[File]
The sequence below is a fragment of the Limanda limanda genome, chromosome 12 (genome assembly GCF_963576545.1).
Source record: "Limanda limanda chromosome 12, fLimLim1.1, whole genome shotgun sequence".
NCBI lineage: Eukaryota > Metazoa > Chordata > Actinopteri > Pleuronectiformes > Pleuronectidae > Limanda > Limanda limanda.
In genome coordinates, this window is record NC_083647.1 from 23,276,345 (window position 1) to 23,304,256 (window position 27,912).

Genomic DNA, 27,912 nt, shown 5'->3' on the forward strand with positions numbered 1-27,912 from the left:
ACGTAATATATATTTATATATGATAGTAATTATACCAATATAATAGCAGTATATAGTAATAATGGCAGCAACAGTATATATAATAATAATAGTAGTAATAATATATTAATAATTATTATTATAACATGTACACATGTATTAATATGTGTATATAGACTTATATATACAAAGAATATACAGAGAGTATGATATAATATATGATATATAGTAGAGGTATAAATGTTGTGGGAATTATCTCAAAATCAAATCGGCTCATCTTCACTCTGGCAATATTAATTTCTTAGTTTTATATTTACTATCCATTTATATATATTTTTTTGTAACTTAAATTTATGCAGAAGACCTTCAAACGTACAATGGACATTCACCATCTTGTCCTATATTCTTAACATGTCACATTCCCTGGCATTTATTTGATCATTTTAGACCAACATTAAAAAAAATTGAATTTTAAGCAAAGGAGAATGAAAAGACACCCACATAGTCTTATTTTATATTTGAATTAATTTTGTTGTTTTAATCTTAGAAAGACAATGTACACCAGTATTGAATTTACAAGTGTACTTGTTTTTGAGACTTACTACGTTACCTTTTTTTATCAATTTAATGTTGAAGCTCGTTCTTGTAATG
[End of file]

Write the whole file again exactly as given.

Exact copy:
The sequence below is a fragment of the Limanda limanda genome, chromosome 12 (genome assembly GCF_963576545.1).
Source record: "Limanda limanda chromosome 12, fLimLim1.1, whole genome shotgun sequence".
NCBI lineage: Eukaryota > Metazoa > Chordata > Actinopteri > Pleuronectiformes > Pleuronectidae > Limanda > Limanda limanda.
In genome coordinates, this window is record NC_083647.1 from 23,276,345 (window position 1) to 23,304,256 (window position 27,912).

Genomic DNA, 27,912 nt, shown 5'->3' on the forward strand with positions numbered 1-27,912 from the left:
ACGTAATATATATTTATATATGATAGTAATTATACCAATATAATAGCAGTATATAGTAATAATGGCAGCAACAGTATATATAATAATAATAGTAGTAATAATATATTAATAATTATTATTATAACATGTACACATGTATTAATATGTGTATATAGACTTATATATACAAAGAATATACAGAGAGTATGATATAATATATGATATATAGTAGAGGTATAAATGTTGTGGGAATTATCTCAAAATCAAATCGGCTCATCTTCACTCTGGCAATATTAATTTCTTAGTTTTATATTTACTATCCATTTATATATATTTTTTTGTAACTTAAATTTATGCAGAAGACCTTCAAACGTACAATGGACATTCACCATCTTGTCCTATATTCTTAACATGTCACATTCCCTGGCATTTATTTGATCATTTTAGACCAACATTAAAAAAAATTGAATTTTAAGCAAAGGAGAATGAAAAGACACCCACATAGTCTTATTTTATATTTGAATTAATTTTGTTGTTTTAATCTTAGAAAGACAATGTACACCAGTATTGAATTTACAAGTGTACTTGTTTTTGAGACTTACTACGTTACCTTTTTTTATCAATTTAATGTTGAAGCTCGTTCTTGTAATG